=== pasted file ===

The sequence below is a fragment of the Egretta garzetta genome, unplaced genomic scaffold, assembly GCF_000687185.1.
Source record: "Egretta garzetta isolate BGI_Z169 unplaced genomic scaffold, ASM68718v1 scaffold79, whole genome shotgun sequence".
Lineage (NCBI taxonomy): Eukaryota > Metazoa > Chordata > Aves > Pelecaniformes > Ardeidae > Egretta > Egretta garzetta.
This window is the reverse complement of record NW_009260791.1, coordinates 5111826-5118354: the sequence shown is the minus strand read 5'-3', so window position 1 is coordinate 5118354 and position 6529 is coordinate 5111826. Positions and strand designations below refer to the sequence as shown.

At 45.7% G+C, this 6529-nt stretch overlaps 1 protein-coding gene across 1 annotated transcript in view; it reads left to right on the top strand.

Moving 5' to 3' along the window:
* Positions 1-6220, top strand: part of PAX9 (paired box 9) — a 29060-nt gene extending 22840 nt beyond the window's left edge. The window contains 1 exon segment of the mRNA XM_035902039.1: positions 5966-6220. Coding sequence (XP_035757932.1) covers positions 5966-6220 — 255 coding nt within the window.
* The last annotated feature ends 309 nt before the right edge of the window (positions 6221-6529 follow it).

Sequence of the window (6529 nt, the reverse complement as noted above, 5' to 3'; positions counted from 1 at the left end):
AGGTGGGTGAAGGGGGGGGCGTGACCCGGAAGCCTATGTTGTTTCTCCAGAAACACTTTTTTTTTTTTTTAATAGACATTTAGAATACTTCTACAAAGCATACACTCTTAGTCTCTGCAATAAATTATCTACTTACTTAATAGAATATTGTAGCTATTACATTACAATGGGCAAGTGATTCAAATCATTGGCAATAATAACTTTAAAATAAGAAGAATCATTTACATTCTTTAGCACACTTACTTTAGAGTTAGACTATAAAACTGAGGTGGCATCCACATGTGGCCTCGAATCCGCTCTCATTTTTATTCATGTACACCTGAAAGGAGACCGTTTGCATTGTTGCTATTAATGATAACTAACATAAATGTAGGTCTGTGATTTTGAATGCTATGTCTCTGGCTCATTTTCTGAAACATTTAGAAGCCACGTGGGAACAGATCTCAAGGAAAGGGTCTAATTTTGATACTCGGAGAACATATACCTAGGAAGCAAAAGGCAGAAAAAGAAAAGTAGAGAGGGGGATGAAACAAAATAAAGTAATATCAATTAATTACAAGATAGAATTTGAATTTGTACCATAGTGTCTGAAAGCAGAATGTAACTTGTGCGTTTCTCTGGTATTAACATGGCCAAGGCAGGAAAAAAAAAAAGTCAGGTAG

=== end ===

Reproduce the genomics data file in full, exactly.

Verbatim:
The sequence below is a fragment of the Egretta garzetta genome, unplaced genomic scaffold, assembly GCF_000687185.1.
Source record: "Egretta garzetta isolate BGI_Z169 unplaced genomic scaffold, ASM68718v1 scaffold79, whole genome shotgun sequence".
Lineage (NCBI taxonomy): Eukaryota > Metazoa > Chordata > Aves > Pelecaniformes > Ardeidae > Egretta > Egretta garzetta.
This window is the reverse complement of record NW_009260791.1, coordinates 5111826-5118354: the sequence shown is the minus strand read 5'-3', so window position 1 is coordinate 5118354 and position 6529 is coordinate 5111826. Positions and strand designations below refer to the sequence as shown.

At 45.7% G+C, this 6529-nt stretch overlaps 1 protein-coding gene across 1 annotated transcript in view; it reads left to right on the top strand.

Moving 5' to 3' along the window:
* Positions 1-6220, top strand: part of PAX9 (paired box 9) — a 29060-nt gene extending 22840 nt beyond the window's left edge. The window contains 1 exon segment of the mRNA XM_035902039.1: positions 5966-6220. Coding sequence (XP_035757932.1) covers positions 5966-6220 — 255 coding nt within the window.
* The last annotated feature ends 309 nt before the right edge of the window (positions 6221-6529 follow it).

Sequence of the window (6529 nt, the reverse complement as noted above, 5' to 3'; positions counted from 1 at the left end):
AGGTGGGTGAAGGGGGGGGCGTGACCCGGAAGCCTATGTTGTTTCTCCAGAAACACTTTTTTTTTTTTTTAATAGACATTTAGAATACTTCTACAAAGCATACACTCTTAGTCTCTGCAATAAATTATCTACTTACTTAATAGAATATTGTAGCTATTACATTACAATGGGCAAGTGATTCAAATCATTGGCAATAATAACTTTAAAATAAGAAGAATCATTTACATTCTTTAGCACACTTACTTTAGAGTTAGACTATAAAACTGAGGTGGCATCCACATGTGGCCTCGAATCCGCTCTCATTTTTATTCATGTACACCTGAAAGGAGACCGTTTGCATTGTTGCTATTAATGATAACTAACATAAATGTAGGTCTGTGATTTTGAATGCTATGTCTCTGGCTCATTTTCTGAAACATTTAGAAGCCACGTGGGAACAGATCTCAAGGAAAGGGTCTAATTTTGATACTCGGAGAACATATACCTAGGAAGCAAAAGGCAGAAAAAGAAAAGTAGAGAGGGGGATGAAACAAAATAAAGTAATATCAATTAATTACAAGATAGAATTTGAATTTGTACCATAGTGTCTGAAAGCAGAATGTAACTTGTGCGTTTCTCTGGTATTAACATGGCCAAGGCAGGAAAAAAAAAAAGTCAGGTAG